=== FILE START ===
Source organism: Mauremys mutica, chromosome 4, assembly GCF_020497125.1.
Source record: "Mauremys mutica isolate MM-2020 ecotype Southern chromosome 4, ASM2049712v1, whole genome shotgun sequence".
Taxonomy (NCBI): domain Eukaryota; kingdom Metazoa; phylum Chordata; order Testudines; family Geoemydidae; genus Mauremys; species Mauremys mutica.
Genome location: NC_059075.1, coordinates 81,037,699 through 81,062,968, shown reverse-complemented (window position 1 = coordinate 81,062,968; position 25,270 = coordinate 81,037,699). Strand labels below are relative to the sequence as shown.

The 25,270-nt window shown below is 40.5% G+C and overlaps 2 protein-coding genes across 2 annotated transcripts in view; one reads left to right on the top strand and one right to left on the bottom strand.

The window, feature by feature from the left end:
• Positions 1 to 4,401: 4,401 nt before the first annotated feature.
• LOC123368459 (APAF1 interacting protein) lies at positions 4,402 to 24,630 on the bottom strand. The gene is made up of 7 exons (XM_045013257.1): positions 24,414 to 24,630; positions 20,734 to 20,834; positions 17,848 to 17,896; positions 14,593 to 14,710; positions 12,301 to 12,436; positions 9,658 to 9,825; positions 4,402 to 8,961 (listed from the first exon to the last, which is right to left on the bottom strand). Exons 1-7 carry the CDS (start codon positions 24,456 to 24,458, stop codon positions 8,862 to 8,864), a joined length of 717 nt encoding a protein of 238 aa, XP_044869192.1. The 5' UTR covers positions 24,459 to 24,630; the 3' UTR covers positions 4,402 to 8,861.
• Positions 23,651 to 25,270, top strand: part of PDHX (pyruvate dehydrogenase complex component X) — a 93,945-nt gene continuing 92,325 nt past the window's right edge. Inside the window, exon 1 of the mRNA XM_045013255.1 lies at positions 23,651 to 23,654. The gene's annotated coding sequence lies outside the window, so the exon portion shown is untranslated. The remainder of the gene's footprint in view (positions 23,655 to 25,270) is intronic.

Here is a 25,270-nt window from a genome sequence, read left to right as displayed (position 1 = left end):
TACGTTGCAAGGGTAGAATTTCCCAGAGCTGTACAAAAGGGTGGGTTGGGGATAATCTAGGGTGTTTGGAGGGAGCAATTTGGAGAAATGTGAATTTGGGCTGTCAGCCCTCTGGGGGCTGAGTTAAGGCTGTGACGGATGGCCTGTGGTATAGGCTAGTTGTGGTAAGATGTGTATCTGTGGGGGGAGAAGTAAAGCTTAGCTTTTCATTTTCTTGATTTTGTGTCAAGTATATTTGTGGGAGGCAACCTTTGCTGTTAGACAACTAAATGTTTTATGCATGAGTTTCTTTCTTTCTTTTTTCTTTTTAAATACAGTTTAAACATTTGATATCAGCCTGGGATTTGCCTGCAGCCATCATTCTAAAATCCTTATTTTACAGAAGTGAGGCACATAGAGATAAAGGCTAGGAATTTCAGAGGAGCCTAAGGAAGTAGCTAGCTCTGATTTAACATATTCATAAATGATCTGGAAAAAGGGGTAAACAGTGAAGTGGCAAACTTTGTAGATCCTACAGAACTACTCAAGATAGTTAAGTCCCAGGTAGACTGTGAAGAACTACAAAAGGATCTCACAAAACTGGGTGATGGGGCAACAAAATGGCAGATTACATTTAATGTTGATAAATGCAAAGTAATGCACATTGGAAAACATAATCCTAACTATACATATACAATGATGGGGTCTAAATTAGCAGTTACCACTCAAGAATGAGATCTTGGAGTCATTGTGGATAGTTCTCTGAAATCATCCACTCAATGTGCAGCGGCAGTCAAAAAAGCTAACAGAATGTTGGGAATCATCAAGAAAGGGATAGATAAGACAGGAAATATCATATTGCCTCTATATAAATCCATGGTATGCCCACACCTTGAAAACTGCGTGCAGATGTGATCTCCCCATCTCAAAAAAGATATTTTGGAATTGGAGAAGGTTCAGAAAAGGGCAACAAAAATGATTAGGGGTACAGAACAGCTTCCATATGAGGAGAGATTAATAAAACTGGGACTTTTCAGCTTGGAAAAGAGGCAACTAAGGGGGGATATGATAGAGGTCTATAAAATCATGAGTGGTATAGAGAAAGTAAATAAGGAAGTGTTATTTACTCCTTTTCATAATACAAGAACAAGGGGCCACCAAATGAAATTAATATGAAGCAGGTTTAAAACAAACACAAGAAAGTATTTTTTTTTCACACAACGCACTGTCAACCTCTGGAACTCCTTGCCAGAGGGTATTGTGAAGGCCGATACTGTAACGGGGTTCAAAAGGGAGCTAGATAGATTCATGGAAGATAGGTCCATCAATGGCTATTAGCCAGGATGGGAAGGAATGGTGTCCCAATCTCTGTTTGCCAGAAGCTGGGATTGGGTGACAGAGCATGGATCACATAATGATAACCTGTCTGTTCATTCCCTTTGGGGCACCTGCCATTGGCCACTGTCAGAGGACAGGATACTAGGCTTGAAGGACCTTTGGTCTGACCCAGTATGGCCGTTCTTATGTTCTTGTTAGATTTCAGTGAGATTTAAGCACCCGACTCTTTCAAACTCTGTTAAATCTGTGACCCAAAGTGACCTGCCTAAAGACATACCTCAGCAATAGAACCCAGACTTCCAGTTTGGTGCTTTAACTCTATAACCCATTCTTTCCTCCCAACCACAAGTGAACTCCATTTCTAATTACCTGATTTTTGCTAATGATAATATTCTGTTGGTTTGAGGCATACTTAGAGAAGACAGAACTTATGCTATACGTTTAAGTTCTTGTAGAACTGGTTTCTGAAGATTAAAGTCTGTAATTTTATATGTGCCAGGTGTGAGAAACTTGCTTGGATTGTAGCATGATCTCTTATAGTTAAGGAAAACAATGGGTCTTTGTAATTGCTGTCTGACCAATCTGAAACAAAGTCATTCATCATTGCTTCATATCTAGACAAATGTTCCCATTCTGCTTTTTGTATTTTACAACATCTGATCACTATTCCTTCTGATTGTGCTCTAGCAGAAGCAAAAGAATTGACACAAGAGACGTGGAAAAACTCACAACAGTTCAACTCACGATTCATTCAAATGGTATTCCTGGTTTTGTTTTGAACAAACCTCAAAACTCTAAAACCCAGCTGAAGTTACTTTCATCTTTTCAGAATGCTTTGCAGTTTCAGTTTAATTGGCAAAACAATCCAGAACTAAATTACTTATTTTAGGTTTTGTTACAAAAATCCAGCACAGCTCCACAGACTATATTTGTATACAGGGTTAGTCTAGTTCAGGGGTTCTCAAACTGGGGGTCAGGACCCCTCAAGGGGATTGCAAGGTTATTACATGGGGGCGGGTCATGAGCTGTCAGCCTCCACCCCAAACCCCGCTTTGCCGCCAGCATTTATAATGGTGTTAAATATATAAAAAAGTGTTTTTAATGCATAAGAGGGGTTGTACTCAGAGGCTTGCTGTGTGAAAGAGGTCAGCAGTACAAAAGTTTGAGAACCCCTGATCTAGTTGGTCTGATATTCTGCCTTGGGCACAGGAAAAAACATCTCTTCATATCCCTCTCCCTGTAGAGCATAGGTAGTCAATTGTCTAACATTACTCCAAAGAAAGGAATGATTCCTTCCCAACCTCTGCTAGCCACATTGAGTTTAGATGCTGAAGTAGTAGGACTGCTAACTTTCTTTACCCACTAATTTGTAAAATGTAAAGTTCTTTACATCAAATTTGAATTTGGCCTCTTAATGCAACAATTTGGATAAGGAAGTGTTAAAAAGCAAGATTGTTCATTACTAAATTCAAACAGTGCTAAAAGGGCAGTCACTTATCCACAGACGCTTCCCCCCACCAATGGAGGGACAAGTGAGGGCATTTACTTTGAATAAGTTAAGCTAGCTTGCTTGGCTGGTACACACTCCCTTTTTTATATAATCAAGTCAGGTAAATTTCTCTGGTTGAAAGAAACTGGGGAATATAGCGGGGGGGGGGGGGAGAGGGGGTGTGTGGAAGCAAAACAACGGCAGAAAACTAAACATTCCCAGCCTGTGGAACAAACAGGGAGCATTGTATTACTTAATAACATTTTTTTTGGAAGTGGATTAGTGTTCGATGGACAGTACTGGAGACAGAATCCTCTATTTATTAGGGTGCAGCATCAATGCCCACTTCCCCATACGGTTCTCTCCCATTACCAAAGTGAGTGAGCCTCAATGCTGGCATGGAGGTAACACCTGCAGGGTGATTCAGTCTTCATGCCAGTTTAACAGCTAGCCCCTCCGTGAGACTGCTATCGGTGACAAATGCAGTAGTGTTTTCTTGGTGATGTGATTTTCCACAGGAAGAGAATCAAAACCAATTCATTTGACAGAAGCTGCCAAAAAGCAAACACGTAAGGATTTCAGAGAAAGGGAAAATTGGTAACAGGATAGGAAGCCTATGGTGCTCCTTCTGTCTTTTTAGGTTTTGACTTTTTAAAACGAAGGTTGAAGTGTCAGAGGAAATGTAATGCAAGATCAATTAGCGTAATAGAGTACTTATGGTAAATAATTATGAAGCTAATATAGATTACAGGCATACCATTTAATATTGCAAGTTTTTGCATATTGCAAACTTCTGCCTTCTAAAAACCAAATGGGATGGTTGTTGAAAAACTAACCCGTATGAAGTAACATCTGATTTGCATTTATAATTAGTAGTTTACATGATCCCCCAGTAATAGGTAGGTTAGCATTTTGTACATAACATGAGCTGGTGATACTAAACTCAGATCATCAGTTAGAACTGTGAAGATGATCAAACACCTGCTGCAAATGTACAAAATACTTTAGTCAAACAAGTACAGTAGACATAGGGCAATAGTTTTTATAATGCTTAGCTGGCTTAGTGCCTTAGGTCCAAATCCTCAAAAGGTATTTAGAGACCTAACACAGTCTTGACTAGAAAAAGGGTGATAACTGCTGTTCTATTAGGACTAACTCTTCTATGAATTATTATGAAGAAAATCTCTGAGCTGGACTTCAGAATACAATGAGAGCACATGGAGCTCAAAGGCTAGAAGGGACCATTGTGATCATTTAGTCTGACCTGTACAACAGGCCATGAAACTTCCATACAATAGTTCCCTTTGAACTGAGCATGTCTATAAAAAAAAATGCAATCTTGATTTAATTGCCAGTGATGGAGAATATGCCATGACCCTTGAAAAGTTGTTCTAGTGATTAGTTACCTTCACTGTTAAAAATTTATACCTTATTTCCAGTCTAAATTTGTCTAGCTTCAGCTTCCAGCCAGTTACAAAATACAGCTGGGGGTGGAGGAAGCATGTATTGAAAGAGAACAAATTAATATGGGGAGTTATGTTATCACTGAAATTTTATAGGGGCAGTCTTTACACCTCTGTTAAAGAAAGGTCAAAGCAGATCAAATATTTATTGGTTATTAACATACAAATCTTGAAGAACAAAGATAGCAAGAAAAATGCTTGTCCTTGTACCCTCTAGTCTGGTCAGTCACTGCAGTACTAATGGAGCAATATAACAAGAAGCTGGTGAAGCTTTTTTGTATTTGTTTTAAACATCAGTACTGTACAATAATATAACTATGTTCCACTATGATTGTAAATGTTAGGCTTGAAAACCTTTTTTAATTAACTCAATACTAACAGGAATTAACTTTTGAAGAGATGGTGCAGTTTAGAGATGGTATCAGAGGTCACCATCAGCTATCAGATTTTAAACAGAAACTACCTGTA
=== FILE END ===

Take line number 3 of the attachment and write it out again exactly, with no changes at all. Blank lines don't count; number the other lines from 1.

Taxonomy (NCBI): domain Eukaryota; kingdom Metazoa; phylum Chordata; order Testudines; family Geoemydidae; genus Mauremys; species Mauremys mutica.